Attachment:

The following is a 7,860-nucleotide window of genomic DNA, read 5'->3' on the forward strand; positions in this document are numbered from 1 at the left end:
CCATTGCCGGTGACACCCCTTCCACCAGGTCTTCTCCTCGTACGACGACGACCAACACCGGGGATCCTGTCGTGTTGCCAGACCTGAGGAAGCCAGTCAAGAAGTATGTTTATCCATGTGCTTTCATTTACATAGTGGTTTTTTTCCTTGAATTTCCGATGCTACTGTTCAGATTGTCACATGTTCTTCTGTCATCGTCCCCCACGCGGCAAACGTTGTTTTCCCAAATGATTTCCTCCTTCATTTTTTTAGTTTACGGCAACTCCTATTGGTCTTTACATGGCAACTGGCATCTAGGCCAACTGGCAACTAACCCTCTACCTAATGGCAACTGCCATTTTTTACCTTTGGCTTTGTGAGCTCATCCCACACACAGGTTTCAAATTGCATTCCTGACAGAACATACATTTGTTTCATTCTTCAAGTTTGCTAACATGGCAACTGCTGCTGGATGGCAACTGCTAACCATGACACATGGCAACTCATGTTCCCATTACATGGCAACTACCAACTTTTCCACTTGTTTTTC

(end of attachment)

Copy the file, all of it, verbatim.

The following is a 7,860-nucleotide window of genomic DNA, read 5'->3' on the forward strand; positions in this document are numbered from 1 at the left end:
CCATTGCCGGTGACACCCCTTCCACCAGGTCTTCTCCTCGTACGACGACGACCAACACCGGGGATCCTGTCGTGTTGCCAGACCTGAGGAAGCCAGTCAAGAAGTATGTTTATCCATGTGCTTTCATTTACATAGTGGTTTTTTTCCTTGAATTTCCGATGCTACTGTTCAGATTGTCACATGTTCTTCTGTCATCGTCCCCCACGCGGCAAACGTTGTTTTCCCAAATGATTTCCTCCTTCATTTTTTTAGTTTACGGCAACTCCTATTGGTCTTTACATGGCAACTGGCATCTAGGCCAACTGGCAACTAACCCTCTACCTAATGGCAACTGCCATTTTTTACCTTTGGCTTTGTGAGCTCATCCCACACACAGGTTTCAAATTGCATTCCTGACAGAACATACATTTGTTTCATTCTTCAAGTTTGCTAACATGGCAACTGCTGCTGGATGGCAACTGCTAACCATGACACATGGCAACTCATGTTCCCATTACATGGCAACTACCAACTTTTCCACTTGTTTTTC